There were a few suicides, dozens of new religions, and a suffocating amount of awful fan art in the wake of this declaration, to which the Space Man responded predictably by blinking and flapping his gums.

In the end, two months after he arrived, he blinked one last time, climbed back into his bubble, and left. Humanity as a whole has been unable to process this news and has been staring up at the sky in a bewildered vigil ever since, still trying to unravel the many profound layers of the Space Man’s message.

Now, it doesn’t take a rocket scientist to conclude that the Space Man’s unusually large eyes, calibrated to the darkness of Pluto, had most likely become blinded on his journey towards the inner solar system. Of course, this would suggest his message was quite literal. He was lost. On his way to a party, perhaps. Or maybe a sort of space walk-about. Either way, this theory reaches the unpleasant conclusion that after only two months on the Earth’s surface, the Space Man decided blindly rocketing out into space was preferable to staying.

This disturbing idea now resides in the human subconscious. And for that reason, Earth resolves to celebrate January 1oth loudly every year as The Day of the Prophet’s Arrival. The period on the end of this assertion is read especially loudly, as a dare to any human alive to even breathe the words “space blindness.” Of the seven billion, eight hundred ninety-four thousand, four hundred and twenty-one theories, it has not come up yet.

And what has become of the Space Man? Well, let us hope for his sake, he has found his party.

 

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You Are in a White Room: Part Eight

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Here’s another installment of my ten-part horror serial. As usual, this post is in conjunction with the Weekend Writing Warriors blog hop. To all those at WeWriWa, thanks for stopping by!

If you have missed anything, here are the links for Part I, Part II, Part III, Part IV, Part V, Part VI, and Part VII.

 

VIII

You are angry. You do not know who you are and you do not know if you have a job or if you went to work today or any other day, as the posters seem to imply. You begin to tear the posters down. When you pull the last poster off the wall, you discover, with another horrifying squeeze of your chest, that it hides a small, square hole. You do not care what you will find as you climb into the dark hole and head toward the white light at the end of it. You do not care that your knees and palms are being bloodied. The tunnel heads into the center of the square made by the hallways, but at the same time, you realize it is too long to head into the center of the square made by the hallways. You want out. You are angry. You don’t know who you are.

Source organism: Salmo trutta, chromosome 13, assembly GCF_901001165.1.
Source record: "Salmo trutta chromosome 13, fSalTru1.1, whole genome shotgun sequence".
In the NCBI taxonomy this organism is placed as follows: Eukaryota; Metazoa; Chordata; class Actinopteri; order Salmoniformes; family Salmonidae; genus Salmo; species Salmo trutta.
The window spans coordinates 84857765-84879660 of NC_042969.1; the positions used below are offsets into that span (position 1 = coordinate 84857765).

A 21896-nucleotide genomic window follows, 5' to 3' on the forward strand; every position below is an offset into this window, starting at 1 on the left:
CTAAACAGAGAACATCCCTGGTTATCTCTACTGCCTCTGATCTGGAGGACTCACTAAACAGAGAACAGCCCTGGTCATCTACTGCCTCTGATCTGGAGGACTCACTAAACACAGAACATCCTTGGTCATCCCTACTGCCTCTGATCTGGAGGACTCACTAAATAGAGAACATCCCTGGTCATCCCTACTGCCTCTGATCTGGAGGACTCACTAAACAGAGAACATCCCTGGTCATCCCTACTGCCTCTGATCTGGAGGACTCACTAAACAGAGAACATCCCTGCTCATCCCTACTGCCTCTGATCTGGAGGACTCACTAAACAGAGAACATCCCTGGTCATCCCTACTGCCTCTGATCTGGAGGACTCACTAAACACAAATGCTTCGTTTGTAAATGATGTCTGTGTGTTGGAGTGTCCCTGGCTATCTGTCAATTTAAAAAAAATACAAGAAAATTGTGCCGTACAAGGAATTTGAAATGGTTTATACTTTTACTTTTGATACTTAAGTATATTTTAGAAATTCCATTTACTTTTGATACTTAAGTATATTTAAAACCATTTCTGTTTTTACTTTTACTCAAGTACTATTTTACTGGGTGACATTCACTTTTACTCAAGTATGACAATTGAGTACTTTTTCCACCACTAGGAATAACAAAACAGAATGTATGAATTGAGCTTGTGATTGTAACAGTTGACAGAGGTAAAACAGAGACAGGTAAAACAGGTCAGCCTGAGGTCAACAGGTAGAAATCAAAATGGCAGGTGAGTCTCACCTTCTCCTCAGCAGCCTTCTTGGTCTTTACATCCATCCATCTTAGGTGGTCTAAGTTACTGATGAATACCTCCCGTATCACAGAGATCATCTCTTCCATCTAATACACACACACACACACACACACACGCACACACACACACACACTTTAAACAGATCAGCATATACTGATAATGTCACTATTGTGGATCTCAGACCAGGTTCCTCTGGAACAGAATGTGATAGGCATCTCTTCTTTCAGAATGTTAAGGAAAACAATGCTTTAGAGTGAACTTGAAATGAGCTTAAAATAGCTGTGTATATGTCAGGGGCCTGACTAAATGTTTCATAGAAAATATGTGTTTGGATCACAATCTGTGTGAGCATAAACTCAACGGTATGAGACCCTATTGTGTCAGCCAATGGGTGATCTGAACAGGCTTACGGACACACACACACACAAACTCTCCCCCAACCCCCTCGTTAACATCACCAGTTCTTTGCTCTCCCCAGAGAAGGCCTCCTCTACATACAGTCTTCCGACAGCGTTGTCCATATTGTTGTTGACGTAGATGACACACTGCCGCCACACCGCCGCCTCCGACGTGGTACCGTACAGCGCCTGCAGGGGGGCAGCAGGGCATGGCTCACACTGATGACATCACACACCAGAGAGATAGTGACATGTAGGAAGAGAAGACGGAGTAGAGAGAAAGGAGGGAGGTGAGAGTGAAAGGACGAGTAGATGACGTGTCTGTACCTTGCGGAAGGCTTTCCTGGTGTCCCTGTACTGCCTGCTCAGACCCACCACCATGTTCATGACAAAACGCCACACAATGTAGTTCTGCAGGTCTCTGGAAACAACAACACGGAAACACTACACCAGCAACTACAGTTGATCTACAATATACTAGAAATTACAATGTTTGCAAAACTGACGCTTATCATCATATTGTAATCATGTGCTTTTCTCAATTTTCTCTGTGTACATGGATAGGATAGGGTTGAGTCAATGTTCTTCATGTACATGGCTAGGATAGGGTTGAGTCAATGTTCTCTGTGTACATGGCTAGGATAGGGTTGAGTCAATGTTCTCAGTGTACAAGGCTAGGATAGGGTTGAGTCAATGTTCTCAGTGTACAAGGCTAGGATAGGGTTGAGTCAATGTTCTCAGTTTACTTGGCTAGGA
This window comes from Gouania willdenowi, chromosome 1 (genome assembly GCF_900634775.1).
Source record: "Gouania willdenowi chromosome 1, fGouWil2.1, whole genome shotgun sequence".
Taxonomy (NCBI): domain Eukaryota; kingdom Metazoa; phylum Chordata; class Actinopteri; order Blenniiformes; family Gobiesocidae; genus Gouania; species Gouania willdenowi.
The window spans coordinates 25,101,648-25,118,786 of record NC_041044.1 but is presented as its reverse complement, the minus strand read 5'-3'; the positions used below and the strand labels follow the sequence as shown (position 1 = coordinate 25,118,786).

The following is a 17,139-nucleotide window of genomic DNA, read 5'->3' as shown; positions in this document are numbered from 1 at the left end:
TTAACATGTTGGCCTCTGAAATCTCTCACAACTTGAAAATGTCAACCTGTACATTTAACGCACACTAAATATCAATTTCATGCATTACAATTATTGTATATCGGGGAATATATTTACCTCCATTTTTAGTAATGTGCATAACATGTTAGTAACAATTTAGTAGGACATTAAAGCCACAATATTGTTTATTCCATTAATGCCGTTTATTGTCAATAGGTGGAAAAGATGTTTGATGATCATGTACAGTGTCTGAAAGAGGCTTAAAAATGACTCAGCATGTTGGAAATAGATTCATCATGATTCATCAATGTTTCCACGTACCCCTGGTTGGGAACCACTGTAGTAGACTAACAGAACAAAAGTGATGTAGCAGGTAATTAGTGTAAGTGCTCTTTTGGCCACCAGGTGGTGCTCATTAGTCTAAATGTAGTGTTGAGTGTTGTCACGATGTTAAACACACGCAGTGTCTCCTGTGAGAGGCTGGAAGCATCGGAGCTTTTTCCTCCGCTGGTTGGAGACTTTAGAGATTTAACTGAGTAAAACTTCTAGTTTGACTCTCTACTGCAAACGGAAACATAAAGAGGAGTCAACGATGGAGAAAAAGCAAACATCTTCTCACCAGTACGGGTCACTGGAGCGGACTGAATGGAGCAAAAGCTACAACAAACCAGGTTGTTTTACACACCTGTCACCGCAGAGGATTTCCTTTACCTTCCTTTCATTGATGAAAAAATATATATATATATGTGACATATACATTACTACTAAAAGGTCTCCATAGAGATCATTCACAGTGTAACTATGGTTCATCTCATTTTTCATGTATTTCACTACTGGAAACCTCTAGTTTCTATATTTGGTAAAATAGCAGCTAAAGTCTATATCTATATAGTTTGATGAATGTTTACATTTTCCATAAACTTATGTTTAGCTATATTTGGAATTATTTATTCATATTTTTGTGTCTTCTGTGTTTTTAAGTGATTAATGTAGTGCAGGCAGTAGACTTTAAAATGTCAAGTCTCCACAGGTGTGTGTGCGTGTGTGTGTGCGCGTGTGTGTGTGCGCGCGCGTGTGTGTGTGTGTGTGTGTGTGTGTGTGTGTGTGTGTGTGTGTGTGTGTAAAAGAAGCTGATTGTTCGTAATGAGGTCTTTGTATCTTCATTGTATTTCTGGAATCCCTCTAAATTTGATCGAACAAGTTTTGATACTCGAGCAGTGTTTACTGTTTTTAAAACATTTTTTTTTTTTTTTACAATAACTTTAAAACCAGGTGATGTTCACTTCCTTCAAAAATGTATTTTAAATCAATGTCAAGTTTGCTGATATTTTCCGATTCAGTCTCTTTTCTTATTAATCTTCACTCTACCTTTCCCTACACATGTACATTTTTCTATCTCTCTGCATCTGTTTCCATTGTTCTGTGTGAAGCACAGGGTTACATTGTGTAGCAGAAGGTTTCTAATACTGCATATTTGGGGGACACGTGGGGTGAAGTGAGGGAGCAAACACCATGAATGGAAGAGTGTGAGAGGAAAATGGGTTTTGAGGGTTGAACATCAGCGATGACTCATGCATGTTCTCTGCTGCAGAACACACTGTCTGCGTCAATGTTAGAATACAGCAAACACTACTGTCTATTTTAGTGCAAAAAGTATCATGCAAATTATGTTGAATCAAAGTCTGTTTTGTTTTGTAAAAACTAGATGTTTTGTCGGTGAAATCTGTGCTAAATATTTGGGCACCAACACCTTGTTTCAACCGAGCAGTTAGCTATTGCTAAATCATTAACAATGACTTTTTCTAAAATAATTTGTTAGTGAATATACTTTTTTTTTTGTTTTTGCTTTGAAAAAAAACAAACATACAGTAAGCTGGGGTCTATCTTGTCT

Join me back here next week for Part IX.

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You are in a White Room: Part Seven

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This post is a part of the Weekend Writing Warriors blog hop. Check out the link for more writers or to participate yourself!

What follows is the seventh installment of my ten part horror serial. Click Part I, Part II, Part III, Part IV, Part V, or Part VI, if you need to catch up. And, after you’re done reading this, scroll down to check out my post from earlier this week.

Happy New Year!

 

VII

You are in a white room. Outside is a white hallway. The hallway, you now know, leads in a square with each corridor containing one door, and the doors all lead to identical rooms. Each room has tally marks scratched into the wall, but the marks reflect different numbers. You cannot remember the numbers you wrote on your wall. You don’t know which is your room and this, for some reason, brings you to tears. In the hallway is one poster repeating thirty-two times. It tells you that you should not have gone to work today. You do not know who you are. And now that you have lost track of your white room, you do not even know how many times you have woken up.

Stay tuned for Part VIII next week!

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You are in a White Room: Part Six

Here is the continuation of White Room. Click here for Part I, Part II, Part III, Part IV, and Part V.

VI

You are now in a white hallway. There is no door but the one from which you have come. At both ends, the hallway turns and of course, you do not know where it leads. You look right, left, you do this several times, and then you begin to walk down the hallway. Your legs are rubber. You worry you will fall and someone will hear you. As you round the corner, there is one second where you truly believe your heart will burst, but it does not. Now, you are staring at an identical hallway with the same posters on the walls, one door ajar in the center, and a turn at the end of it. Your agonizingly squeaky steps lead you to the door, and fighting every instinct you have, you step inside. You are in a white room.

Join me this time next week for Part VII.